# 2.1: The Straight Line

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It might be thought that there is rather a limited amount that could be written about the geometry of a straight line. We can manage a few Equations here, however, (there are 35 in this section on the Straight Line) and we shall return for more on the subject in Chapter 4.

Most readers will be familiar with the Equation for a straight line:

$y = mx + c \label{2.2.1} \tag{2.2.1}$

The slope (or gradient) of the line, which is the tangent of the angle that it makes with the $$x$$-axis, is $$m$$, and the intercept on the $$y$$-axis is $$c$$. There are various other forms that may be of use, such as

$\frac{x}{x_0} + \frac{y}{y_0} = 1 \label{2.2.2} \tag{2.2.2}$

$\frac{y-y_1}{x-x_1} = \frac{y_2-y_1}{x_2-x_1} \label{2.2.3} \tag{2.2.3}$

which can also be written

\begin{array}{| c c c | c}
x & y & 1 \\
x_1 & y_1 & 1 & =0 \\
x_2 & y_2 & 1 \\
\label{2.2.4} \tag{2.2.4}
\end{array}

$x \cos \theta + y \sin \theta = p \label{2.25} \tag{2.2.5}$

The four forms are illustrated in figure $$\text{II.1}$$. $$\text{FIGURE II.1}$$

A straight line can also be written in the form

$Ax + By + C = 0. \label{2.2.6} \tag{2.2.6}$

If $$C = 0$$, the line passes through the origin. If $$C ≠ 0$$, no information is lost, and some arithmetic and algebra are saved, if we divide Equation \ref{2.2.6} by $$C$$ and re-write it in the form

$ax + by = 1. \label{2.2.7} \tag{2.2.7}$

Let $$P (x , y)$$ be a point on the line and let $$P_0 (x_0 , y_0 )$$ be a point in the plane not necessarily on the line. It is of interest to find the perpendicular distance between $$P_0$$ and the line. Let $$S$$ be the square of the distance between $$P_0$$ and $$P$$. Then

$S = (x-x_0)^2 + (y-y_0)^2 \label{2.2.8} \tag{2.2.8}$

We can express this in terms of the single variable $$x$$ by substitution for $$y$$ from Equation $$\ref{2.2.7}$$. Differentiation of $$S$$ with respect to $$x$$ will then show that $$S$$ is least for

$x = \frac{a+b(bx_0 - ay_0)}{a^2 + b^2} \label{2.2.9} \tag{2.2.9}$

The corresponding value for $$y$$, found from Equations $$\ref{2.2.7}$$ and $$\ref{2.2.9}$$, is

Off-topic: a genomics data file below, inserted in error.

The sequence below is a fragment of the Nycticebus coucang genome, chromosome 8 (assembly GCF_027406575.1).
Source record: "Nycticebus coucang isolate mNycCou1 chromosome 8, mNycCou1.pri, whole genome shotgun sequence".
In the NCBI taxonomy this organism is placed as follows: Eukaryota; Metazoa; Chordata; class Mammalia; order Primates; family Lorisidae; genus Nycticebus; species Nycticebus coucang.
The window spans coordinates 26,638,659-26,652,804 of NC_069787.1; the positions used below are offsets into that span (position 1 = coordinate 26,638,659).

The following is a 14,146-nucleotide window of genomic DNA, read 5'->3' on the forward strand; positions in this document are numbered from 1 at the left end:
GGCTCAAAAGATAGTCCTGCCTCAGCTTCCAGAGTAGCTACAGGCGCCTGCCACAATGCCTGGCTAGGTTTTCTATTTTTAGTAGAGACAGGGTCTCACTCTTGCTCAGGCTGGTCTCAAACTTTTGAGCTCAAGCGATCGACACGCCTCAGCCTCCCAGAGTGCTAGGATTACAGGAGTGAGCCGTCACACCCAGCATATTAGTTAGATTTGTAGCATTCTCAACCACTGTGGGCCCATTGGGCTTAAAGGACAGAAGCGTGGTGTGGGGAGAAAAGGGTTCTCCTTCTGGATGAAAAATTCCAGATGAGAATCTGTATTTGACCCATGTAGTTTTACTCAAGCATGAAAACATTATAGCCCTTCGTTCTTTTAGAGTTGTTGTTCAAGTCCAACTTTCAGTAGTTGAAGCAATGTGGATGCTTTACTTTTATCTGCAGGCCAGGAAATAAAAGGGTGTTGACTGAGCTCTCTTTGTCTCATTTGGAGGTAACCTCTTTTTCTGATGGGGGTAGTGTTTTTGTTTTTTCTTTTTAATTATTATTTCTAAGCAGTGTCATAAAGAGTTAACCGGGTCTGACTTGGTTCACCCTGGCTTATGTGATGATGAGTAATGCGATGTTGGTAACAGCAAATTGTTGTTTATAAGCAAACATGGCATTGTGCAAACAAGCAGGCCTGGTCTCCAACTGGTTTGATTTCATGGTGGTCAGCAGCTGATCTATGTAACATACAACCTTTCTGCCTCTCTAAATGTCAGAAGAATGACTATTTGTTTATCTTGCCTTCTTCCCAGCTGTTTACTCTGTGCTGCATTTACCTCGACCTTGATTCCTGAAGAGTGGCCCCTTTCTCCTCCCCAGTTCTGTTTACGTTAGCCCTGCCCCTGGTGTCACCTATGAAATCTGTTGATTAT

$y = \frac{b+a(ay_0 - bx_0)}{a^2 + b^2}. \label{2.2.10} \tag{2.2.10}$

The point $$\text{P}$$ described by Equations $$\ref{2.2.9}$$ and $$\ref{2.2.10}$$ is the closest point to $$\text{P}_0$$ on the line. The perpendicular distance of $$\text{P}$$ from the line is $$p = √S$$ or

$p = \frac{1-ax_0 - by_0}{\sqrt{a^2+b^2}}. \label{2.2.11} \tag{2.2.11}$

This is positive if $$\text{P}_0$$ is on the same side of the line as the origin, and negative if it is on the opposite side. If the perpendicular distances of two points from the line, as calculated from Equation $$\ref{2.2.11}$$, are of opposite signs, they are on opposite sides of the line. If $$p = 0$$, or indeed if the numerator of Equation $$\ref{2.2.11}$$ is zero, the point $$\text{P}_0 (x_0 , y_0 )$$ is, of course, on the line.

Let $$\text{A}(x_1 , y_1 ), \ \text{B}(x_2 , y_2 )$$ and $$\text{C}(x_3 , y_3 )$$ be three points in the plane. What is the area of the triangle $$\text{ABC}$$? One way to answer this is suggested by figure $$\text{II.2}$$. $$\text{FIGURE II.2}$$

We see that

area of triangle $$\text{ABC}$$ = area of trapezium $$\text{A}^\prime \text{ACC}^\prime$$ (see comment*)
+ area of trapezium $$\text{C}^\prime \text{CBB}^\prime$$
− area of trapezium $$\text{A}^\prime \text{ABB}^\prime$$.

$= \frac{1}{2} (x_3 - x_1) (y_3 + y_1) + \frac{1}{2} (x_2 - x_3)(y_2 + y_3) - \frac{1}{2} (x_2 - x_1) (y_2 + y_1)$